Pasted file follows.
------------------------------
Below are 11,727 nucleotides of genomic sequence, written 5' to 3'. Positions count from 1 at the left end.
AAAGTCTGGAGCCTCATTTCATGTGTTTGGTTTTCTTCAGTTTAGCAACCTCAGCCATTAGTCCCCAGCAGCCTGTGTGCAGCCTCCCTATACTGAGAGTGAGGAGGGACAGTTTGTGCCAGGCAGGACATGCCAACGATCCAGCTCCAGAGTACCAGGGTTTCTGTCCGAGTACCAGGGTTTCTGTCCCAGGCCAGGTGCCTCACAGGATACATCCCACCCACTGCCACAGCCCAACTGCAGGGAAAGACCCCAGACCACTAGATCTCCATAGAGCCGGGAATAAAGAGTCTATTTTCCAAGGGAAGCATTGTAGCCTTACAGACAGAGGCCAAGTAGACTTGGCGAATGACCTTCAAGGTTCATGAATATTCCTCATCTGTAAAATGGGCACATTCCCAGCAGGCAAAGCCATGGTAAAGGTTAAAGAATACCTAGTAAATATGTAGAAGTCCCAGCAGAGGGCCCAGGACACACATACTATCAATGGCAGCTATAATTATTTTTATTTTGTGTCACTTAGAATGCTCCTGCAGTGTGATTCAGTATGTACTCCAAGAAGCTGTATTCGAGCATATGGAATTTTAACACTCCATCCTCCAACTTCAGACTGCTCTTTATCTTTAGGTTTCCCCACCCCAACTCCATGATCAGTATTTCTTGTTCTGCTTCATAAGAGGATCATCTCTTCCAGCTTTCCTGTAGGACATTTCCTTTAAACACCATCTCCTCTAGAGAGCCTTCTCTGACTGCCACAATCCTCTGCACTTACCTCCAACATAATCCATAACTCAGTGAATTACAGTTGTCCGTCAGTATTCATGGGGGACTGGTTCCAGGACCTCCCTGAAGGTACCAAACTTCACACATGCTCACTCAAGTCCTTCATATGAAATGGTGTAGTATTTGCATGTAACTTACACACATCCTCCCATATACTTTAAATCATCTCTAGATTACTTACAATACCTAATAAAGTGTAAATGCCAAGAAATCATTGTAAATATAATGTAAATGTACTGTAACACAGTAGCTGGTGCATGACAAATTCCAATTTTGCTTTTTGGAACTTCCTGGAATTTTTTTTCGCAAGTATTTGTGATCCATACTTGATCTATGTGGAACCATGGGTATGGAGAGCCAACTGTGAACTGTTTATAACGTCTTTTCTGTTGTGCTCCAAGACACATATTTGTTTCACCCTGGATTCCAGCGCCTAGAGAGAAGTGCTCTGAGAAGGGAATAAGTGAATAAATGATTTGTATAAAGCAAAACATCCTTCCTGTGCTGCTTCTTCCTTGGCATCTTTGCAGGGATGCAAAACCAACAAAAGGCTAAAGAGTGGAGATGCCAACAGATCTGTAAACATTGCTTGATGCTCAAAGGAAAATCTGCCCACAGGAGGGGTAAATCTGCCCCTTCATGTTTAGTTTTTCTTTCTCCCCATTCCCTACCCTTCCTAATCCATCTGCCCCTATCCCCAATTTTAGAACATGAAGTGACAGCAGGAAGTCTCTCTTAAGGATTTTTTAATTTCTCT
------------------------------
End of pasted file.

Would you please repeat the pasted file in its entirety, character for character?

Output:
Below are 11,727 nucleotides of genomic sequence, written 5' to 3'. Positions count from 1 at the left end.
AAAGTCTGGAGCCTCATTTCATGTGTTTGGTTTTCTTCAGTTTAGCAACCTCAGCCATTAGTCCCCAGCAGCCTGTGTGCAGCCTCCCTATACTGAGAGTGAGGAGGGACAGTTTGTGCCAGGCAGGACATGCCAACGATCCAGCTCCAGAGTACCAGGGTTTCTGTCCGAGTACCAGGGTTTCTGTCCCAGGCCAGGTGCCTCACAGGATACATCCCACCCACTGCCACAGCCCAACTGCAGGGAAAGACCCCAGACCACTAGATCTCCATAGAGCCGGGAATAAAGAGTCTATTTTCCAAGGGAAGCATTGTAGCCTTACAGACAGAGGCCAAGTAGACTTGGCGAATGACCTTCAAGGTTCATGAATATTCCTCATCTGTAAAATGGGCACATTCCCAGCAGGCAAAGCCATGGTAAAGGTTAAAGAATACCTAGTAAATATGTAGAAGTCCCAGCAGAGGGCCCAGGACACACATACTATCAATGGCAGCTATAATTATTTTTATTTTGTGTCACTTAGAATGCTCCTGCAGTGTGATTCAGTATGTACTCCAAGAAGCTGTATTCGAGCATATGGAATTTTAACACTCCATCCTCCAACTTCAGACTGCTCTTTATCTTTAGGTTTCCCCACCCCAACTCCATGATCAGTATTTCTTGTTCTGCTTCATAAGAGGATCATCTCTTCCAGCTTTCCTGTAGGACATTTCCTTTAAACACCATCTCCTCTAGAGAGCCTTCTCTGACTGCCACAATCCTCTGCACTTACCTCCAACATAATCCATAACTCAGTGAATTACAGTTGTCCGTCAGTATTCATGGGGGACTGGTTCCAGGACCTCCCTGAAGGTACCAAACTTCACACATGCTCACTCAAGTCCTTCATATGAAATGGTGTAGTATTTGCATGTAACTTACACACATCCTCCCATATACTTTAAATCATCTCTAGATTACTTACAATACCTAATAAAGTGTAAATGCCAAGAAATCATTGTAAATATAATGTAAATGTACTGTAACACAGTAGCTGGTGCATGACAAATTCCAATTTTGCTTTTTGGAACTTCCTGGAATTTTTTTTCGCAAGTATTTGTGATCCATACTTGATCTATGTGGAACCATGGGTATGGAGAGCCAACTGTGAACTGTTTATAACGTCTTTTCTGTTGTGCTCCAAGACACATATTTGTTTCACCCTGGATTCCAGCGCCTAGAGAGAAGTGCTCTGAGAAGGGAATAAGTGAATAAATGATTTGTATAAAGCAAAACATCCTTCCTGTGCTGCTTCTTCCTTGGCATCTTTGCAGGGATGCAAAACCAACAAAAGGCTAAAGAGTGGAGATGCCAACAGATCTGTAAACATTGCTTGATGCTCAAAGGAAAATCTGCCCACAGGAGGGGTAAATCTGCCCCTTCATGTTTAGTTTTTCTTTCTCCCCATTCCCTACCCTTCCTAATCCATCTGCCCCTATCCCCAATTTTAGAACATGAAGTGACAGCAGGAAGTCTCTCTTAAGGATTTTTTAATTTCTCT